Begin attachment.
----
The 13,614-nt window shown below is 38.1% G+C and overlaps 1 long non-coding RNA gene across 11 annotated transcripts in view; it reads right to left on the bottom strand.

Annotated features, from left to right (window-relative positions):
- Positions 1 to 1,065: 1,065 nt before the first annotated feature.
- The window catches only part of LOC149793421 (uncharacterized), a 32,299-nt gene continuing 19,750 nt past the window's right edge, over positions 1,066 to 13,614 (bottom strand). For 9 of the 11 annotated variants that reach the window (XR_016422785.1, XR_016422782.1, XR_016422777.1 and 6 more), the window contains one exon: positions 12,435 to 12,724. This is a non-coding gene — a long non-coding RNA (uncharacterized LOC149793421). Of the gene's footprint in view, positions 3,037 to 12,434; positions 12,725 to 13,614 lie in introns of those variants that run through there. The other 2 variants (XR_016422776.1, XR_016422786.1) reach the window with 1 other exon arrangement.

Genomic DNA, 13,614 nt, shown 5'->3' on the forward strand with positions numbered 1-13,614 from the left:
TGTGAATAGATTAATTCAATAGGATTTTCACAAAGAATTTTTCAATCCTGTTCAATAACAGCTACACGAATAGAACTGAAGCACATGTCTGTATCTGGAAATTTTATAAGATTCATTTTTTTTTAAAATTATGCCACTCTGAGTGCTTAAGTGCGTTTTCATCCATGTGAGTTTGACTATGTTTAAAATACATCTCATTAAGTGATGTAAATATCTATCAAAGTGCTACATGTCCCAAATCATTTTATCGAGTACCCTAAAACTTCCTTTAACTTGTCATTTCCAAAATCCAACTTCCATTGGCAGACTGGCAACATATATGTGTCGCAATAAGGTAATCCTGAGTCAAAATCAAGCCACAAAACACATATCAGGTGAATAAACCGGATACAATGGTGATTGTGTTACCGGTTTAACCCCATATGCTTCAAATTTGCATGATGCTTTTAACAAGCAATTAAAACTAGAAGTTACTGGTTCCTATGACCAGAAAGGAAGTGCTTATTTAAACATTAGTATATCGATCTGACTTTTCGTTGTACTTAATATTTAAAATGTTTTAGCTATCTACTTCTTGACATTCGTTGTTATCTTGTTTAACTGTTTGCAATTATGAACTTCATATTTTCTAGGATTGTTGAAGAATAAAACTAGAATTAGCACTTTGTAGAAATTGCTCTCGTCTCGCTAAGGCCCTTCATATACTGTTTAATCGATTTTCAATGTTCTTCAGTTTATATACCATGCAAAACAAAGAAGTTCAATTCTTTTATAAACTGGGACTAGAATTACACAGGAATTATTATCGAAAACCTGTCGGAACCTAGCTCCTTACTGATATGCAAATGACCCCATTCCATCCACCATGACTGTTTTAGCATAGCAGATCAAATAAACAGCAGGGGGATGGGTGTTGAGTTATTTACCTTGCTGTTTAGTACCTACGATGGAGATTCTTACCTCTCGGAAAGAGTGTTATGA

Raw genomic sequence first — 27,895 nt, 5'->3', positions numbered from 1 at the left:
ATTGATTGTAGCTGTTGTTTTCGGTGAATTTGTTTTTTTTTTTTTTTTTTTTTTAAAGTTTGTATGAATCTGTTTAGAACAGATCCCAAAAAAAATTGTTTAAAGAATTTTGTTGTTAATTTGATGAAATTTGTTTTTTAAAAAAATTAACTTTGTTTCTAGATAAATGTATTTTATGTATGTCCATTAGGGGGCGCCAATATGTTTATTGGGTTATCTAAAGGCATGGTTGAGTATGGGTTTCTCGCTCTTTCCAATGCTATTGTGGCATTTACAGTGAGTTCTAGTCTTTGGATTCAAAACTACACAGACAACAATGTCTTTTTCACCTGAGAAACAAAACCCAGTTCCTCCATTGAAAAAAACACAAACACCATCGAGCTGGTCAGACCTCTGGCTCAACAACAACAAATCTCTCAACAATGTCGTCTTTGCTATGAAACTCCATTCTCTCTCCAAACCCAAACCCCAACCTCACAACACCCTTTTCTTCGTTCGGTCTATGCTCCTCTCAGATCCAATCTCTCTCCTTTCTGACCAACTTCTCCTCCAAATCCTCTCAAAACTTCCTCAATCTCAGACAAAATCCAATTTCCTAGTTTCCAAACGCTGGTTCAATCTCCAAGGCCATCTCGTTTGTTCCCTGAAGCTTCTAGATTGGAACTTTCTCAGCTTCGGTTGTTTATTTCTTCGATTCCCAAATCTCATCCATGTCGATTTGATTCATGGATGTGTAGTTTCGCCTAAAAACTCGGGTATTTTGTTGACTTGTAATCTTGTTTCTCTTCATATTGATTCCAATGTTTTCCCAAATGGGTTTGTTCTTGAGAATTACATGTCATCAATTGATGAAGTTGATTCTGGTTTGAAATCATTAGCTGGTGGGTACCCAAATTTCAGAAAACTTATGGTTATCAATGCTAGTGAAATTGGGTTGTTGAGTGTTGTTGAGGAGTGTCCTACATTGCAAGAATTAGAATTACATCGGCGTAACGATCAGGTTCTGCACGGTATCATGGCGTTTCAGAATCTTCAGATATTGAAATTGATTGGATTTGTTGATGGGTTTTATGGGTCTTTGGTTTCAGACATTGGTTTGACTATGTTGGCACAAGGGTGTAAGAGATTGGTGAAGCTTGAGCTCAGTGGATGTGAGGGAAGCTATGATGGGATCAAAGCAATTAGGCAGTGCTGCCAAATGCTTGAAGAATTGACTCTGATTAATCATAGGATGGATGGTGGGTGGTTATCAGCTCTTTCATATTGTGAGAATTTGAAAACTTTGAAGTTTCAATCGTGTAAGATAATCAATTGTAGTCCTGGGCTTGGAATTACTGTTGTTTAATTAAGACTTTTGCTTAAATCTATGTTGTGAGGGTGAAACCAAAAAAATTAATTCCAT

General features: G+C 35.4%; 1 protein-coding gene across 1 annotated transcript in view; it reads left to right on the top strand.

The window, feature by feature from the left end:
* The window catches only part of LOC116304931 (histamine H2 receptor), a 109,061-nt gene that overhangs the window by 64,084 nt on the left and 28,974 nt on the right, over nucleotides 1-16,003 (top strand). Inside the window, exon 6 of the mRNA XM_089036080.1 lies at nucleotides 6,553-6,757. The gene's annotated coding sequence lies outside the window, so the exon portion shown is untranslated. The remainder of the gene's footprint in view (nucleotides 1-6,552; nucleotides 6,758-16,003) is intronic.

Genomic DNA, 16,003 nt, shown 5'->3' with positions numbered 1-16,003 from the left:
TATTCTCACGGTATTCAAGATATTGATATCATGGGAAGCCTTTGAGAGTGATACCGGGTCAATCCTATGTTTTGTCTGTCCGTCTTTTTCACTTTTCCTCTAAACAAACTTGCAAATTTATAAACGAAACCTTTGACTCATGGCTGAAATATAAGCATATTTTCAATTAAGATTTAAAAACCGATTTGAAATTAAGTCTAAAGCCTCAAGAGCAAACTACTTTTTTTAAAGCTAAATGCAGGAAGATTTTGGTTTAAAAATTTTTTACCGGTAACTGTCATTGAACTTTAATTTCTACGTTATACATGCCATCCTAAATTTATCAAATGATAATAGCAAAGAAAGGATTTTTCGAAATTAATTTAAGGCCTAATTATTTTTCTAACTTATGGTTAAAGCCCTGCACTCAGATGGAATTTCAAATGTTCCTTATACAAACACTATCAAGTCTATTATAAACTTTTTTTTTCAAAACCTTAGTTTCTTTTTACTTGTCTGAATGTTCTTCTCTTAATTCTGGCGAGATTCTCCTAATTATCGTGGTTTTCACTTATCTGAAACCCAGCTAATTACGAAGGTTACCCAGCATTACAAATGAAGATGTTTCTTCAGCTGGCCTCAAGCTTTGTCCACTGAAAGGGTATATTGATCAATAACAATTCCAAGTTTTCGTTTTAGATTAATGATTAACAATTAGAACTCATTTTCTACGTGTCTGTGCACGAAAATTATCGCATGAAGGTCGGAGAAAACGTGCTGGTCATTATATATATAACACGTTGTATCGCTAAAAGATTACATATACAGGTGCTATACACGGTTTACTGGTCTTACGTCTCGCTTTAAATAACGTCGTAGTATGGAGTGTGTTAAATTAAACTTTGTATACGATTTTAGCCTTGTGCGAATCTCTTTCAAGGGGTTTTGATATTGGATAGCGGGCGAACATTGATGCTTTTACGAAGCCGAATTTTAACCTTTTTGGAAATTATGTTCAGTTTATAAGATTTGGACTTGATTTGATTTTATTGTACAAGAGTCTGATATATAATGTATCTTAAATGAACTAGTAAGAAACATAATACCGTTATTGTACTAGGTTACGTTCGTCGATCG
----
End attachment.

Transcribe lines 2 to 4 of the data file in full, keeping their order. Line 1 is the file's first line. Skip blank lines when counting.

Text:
Annotated features, from left to right (window-relative positions):
- Positions 1 to 1,065: 1,065 nt before the first annotated feature.
- The window catches only part of LOC149793421 (uncharacterized), a 32,299-nt gene continuing 19,750 nt past the window's right edge, over positions 1,066 to 13,614 (bottom strand). For 9 of the 11 annotated variants that reach the window (XR_016422785.1, XR_016422782.1, XR_016422777.1 and 6 more), the window contains one exon: positions 12,435 to 12,724. This is a non-coding gene — a long non-coding RNA (uncharacterized LOC149793421). Of the gene's footprint in view, positions 3,037 to 12,434; positions 12,725 to 13,614 lie in introns of those variants that run through there. The other 2 variants (XR_016422776.1, XR_016422786.1) reach the window with 1 other exon arrangement.